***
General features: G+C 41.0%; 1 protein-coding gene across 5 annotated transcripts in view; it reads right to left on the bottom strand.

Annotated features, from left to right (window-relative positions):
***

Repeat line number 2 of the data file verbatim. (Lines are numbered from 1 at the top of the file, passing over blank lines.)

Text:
Annotated features, from left to right (window-relative positions):